Textile Spotlight: Bacterial Fabric

Bacterial Fabric

On the hunt for some weird and experimental fabrics? Meet artist and fashion designer Sonja Baumel, whose (In)visible Membrane Project involves experiments in bacteria cultivation.

Mixing her passion for microbiology with textiles, Baumel views fabric in terms of a second “skin.”

Our skin keeps us warm, protects us, and helps regulate our body’s relationship to the outside world. Could fabric be a malleable extension of those actions, even more of an aid to the skin than it currently is?

Bacterial Textiles

Baumel’s work began with testing skin bacteria’s reaction with textiles, which expanded into other projects.

Her film “(in)visible” outlines her ideal goal: a living textile made from bacteria that dwells on the skin, acting as a mediator between the body and it’s environment. While this is not yet a reality (and might seem a little creepy to some!), it is certainly an interesting concept to consider in terms of fashion innovation.

Crocheted bacterial Fabric

One project in particular that highlights both the beauty and functionality of this concept is Baumel’s “Crocheted Membrane.”

Meant as a non-living prototype for a bacterial fabric, the designer uses crochet to visualize the results. In this particular instance, the purpose of the fabric focuses on body temperature.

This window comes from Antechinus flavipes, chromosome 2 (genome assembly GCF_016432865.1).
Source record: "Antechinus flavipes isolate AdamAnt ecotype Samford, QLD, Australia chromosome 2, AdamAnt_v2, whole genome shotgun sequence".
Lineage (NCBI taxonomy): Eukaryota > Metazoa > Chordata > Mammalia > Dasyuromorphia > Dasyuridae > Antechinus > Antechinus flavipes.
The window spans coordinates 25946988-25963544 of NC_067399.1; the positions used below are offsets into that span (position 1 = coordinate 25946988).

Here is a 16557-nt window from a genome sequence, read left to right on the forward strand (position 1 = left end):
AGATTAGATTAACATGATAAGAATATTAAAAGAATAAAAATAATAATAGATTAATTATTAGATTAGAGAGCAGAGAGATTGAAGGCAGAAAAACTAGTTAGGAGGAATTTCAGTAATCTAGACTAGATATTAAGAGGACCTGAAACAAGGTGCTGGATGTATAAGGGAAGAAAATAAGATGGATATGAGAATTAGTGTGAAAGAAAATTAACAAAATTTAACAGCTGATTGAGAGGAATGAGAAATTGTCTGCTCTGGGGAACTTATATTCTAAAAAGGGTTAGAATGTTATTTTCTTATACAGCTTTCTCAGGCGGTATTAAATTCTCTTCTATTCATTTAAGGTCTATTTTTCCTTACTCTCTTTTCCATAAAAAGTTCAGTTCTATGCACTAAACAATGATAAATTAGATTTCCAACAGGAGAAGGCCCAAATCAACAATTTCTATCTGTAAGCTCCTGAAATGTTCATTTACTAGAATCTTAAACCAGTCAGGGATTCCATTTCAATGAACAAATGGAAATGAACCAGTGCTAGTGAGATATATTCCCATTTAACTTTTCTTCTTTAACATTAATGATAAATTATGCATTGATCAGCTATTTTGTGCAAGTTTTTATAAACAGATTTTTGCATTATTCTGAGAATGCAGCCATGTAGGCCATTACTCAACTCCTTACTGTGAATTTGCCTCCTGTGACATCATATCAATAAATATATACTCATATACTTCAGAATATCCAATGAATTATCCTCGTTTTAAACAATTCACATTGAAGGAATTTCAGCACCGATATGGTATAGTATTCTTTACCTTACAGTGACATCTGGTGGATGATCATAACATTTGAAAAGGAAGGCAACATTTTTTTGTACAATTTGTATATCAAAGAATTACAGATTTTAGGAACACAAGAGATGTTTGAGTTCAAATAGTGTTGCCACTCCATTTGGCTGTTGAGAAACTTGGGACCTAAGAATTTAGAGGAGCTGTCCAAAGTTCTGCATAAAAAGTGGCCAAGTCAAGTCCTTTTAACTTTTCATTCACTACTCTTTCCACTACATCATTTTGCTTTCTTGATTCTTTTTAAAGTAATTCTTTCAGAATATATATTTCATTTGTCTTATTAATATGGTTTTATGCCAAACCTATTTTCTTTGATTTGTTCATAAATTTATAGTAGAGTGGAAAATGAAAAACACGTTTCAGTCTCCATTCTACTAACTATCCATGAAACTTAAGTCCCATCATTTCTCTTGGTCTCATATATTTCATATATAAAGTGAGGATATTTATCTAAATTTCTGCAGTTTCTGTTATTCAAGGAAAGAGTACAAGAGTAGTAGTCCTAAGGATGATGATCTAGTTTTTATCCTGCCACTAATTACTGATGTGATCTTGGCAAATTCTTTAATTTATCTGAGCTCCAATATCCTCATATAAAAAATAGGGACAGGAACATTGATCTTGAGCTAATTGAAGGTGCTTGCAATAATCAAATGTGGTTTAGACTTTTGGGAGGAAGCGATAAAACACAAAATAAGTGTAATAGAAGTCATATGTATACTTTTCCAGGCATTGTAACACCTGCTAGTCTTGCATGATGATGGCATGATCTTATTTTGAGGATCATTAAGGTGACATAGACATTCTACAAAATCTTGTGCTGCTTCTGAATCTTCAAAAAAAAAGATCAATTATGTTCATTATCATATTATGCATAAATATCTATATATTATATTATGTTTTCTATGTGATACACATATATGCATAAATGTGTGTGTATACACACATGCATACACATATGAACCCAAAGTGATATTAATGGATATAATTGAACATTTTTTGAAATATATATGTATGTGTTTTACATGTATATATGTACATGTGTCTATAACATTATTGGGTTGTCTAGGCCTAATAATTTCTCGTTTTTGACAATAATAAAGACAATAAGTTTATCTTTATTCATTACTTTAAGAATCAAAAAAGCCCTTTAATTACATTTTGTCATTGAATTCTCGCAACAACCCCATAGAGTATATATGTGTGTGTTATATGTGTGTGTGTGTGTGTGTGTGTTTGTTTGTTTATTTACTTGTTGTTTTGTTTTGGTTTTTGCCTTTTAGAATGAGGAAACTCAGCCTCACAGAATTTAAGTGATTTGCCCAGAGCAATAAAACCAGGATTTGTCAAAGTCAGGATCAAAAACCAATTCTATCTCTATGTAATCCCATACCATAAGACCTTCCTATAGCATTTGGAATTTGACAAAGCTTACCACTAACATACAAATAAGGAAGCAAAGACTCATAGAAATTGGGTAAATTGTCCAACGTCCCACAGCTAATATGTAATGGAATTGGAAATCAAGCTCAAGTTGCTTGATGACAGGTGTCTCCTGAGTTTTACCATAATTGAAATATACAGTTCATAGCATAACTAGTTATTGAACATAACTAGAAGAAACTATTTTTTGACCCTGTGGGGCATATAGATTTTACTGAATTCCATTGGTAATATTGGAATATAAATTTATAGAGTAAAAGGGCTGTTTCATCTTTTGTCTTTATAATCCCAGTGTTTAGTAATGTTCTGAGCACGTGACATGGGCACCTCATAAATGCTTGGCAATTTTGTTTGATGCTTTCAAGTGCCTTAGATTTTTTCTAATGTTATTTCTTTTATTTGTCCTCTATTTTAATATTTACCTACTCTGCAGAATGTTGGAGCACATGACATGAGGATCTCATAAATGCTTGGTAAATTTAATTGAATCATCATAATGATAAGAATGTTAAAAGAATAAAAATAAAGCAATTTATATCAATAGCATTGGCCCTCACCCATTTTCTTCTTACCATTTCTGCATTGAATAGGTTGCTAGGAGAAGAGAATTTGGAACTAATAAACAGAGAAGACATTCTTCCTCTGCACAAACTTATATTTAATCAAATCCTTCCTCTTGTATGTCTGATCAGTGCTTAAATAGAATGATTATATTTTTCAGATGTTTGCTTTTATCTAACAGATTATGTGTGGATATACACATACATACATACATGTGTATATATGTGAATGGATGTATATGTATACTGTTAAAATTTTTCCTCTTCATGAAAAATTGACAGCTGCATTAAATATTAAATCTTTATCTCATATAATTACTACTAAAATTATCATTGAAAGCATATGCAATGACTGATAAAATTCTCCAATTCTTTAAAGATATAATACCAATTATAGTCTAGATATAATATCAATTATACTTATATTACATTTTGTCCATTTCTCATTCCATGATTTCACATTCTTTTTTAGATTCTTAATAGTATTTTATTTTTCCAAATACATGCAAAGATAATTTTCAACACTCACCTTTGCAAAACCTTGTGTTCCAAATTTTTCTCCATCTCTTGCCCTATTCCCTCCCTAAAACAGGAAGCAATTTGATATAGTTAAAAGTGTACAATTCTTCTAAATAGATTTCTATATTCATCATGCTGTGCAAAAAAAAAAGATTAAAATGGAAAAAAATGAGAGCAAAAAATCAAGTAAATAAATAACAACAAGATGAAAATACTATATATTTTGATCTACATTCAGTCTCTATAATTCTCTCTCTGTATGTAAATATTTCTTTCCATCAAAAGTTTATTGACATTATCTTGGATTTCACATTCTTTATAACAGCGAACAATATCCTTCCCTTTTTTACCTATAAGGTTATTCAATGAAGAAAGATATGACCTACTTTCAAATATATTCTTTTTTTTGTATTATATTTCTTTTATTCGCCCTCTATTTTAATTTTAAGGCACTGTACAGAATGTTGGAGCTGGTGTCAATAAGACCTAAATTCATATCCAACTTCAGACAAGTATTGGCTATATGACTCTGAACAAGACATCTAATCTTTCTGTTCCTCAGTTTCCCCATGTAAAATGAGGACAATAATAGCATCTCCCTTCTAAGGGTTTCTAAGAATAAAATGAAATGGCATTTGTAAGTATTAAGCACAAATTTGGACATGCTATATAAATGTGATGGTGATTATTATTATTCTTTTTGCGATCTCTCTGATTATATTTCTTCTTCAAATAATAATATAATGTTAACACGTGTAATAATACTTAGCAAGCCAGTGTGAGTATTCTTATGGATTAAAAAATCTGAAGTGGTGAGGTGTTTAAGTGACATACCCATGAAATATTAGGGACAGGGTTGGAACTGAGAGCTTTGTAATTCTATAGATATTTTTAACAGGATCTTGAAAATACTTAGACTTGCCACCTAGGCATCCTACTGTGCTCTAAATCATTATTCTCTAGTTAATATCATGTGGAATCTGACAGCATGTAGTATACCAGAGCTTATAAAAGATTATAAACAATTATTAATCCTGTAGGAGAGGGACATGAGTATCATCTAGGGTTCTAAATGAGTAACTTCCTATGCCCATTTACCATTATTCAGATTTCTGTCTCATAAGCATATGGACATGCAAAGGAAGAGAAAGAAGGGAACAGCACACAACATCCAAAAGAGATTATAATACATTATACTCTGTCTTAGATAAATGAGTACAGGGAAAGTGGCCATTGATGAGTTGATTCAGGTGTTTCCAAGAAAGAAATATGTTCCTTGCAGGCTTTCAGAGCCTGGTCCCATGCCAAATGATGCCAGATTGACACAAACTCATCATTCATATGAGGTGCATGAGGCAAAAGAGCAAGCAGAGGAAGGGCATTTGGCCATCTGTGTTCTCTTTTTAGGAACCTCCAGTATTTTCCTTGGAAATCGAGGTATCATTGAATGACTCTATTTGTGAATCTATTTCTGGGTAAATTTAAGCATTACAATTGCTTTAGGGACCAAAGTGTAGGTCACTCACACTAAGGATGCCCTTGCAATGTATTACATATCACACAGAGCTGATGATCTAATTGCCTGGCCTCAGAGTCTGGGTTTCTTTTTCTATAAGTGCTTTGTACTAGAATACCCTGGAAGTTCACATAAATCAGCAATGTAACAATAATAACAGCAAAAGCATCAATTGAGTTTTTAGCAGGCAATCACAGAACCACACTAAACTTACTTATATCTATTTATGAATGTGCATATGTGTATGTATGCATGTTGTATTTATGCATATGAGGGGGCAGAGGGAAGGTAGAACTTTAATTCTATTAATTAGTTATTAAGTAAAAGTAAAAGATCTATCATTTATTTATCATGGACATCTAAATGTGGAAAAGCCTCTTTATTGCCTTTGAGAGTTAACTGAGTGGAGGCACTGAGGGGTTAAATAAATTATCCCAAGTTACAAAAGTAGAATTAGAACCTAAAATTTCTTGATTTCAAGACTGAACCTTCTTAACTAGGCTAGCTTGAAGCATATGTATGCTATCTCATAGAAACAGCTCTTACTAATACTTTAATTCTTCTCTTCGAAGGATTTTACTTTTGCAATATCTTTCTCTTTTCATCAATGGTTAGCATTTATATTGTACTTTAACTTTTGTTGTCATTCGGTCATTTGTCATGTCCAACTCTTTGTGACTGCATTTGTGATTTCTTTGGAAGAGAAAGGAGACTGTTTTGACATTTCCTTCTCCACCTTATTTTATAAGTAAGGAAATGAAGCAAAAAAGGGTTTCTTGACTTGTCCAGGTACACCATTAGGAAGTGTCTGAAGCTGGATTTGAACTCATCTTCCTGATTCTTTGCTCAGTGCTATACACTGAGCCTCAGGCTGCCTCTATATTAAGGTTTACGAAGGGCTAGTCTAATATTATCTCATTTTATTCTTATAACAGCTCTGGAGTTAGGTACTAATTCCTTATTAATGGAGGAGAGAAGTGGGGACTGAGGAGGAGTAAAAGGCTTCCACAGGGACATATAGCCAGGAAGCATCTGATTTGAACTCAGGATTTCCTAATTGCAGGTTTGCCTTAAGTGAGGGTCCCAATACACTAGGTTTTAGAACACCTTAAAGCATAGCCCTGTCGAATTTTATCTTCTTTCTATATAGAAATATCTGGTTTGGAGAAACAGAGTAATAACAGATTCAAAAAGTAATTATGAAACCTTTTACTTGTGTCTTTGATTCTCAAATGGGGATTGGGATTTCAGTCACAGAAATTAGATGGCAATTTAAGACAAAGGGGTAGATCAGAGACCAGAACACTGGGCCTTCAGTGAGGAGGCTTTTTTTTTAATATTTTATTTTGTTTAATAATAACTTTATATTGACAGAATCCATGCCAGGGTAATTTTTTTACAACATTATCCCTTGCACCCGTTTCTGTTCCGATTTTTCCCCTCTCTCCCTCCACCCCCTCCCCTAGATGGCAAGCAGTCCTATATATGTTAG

Baumel created several crocheted garments based on her research. The fabric was made to be thicker in areas that get cold easily, such as extremities like fingers and toes. A thinner layer covered areas on the body that better retained their own heat. The result was a fabric that was not only beautiful (each garment resembled delicate lace) but also utilitarian.

Fashion made with Bacterial Fabric

While the idea of a minimal-use textile made from bacteria is an out-there concept, it definitely has merit in terms of sustainability. This kind of fabric would be biodegradable, and if it is using only the amount of material necessary, it could be helpful in cutting down on textile waste.

Jessica Bucci

Jessica has been trained in a wide variety of textile and fiber processes, traditional as well as computer-aided, which she uses in both her design and sculptural work. Jessica has also served as a teaching assistant for beginning weavers and drawers.